The inter-governmental Financial Action Task Force (FATF), which looks at the effective implementation of regulations to combat money laundering and terrorist financing globally, has begun a crucial week-long meeting in Orlando in the United States to consider, among other things, Pakistan’s sincerity and action to curb terror financing.

The meeting, which began on Sunday, is expected to take a call on whether to keep Pakistan on the “grey” list or downgrade it to the “black” list.

Sources in New Delhi said India would continue to press for Pakistan’s downgrading at the FATF meeting, given Islamabad’s continued support to terrorists and their networks involved in terror activities in India.

The meeting in Orlando is taking place amid reports in a section of media that Pakistan had warned the Indian High Commission in Islamabad and the US a few days ago of a possible car bomb attack in Kashmir’s Pulwama region which was rocked by an audacious terror attack in February in which more than 40 CRPF personnel were killed. However, there has been no official confirmation of these reports either by India or Pakistan.

Pakistan has been on FATF’s grey list since last year. Last June, Islamabad had committed to working with the FATF to strengthen its anti-money laundering and combating terrorist financing regimes. Pakistan and the FATF had then mutually agreed on a monitoring of indicators under a 10-point action plan with specific deadlines.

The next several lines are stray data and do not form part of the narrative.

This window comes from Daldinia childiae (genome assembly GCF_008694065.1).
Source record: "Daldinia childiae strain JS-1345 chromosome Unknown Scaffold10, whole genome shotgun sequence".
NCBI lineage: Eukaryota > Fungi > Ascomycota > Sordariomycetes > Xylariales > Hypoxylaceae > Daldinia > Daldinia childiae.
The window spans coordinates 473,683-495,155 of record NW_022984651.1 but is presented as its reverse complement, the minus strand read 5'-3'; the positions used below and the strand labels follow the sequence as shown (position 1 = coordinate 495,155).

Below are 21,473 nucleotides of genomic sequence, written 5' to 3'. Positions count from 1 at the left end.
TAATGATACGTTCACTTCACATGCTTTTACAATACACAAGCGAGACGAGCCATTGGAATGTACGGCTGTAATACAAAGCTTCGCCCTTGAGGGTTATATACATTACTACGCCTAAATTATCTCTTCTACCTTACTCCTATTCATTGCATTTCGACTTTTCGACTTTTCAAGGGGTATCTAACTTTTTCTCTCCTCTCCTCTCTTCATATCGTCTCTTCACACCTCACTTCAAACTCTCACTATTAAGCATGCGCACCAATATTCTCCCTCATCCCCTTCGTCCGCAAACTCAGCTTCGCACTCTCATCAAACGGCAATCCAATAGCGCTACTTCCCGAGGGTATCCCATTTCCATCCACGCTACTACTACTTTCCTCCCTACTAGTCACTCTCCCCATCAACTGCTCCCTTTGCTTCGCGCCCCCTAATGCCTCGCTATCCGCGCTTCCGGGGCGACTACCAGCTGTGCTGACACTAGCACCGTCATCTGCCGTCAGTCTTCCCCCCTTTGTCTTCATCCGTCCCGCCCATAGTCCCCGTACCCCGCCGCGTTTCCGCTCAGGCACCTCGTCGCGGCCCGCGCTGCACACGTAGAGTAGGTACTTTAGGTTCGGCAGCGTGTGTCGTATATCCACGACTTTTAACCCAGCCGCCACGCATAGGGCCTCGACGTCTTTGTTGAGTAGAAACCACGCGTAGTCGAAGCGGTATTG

The plan included curbing finances of terror outfits such as the Jamaat-ud-Dawa, the Falahi-Insaniyat, the Lashkar-e-Taiba, the Jaish-e-Mohammed, the Haqqani Network and the Afghan Taliban.

In February, the FATF had expressed dissatisfaction with Pakistan’s action saying: “Given the limited progress on action plan items due in January 2019, the FATF urges Pakistan to swiftly complete its action plan, particularly those with timelines of May 2019.”

In a recent report, the Asia Pacific Group (APG) within the FATF that looked into Pakistan’s compliance said Islamabad was falling short. “We believe that Pakistan has not done all that it needs to do,” said a representative of an APG country. He acknowledged that Pakistan has taken some action but was not sure if these were lasting measures.

To move out of the “grey list”, Pakistan needs the support of at least 15 of FATF’s 36 voting members. To prevent a “blacklisting”, it needs three votes. If it remains in the “grey list”, Pakistan will find it difficult to source foreign investments at a time when it is grappling with the worst-ever economic crisis.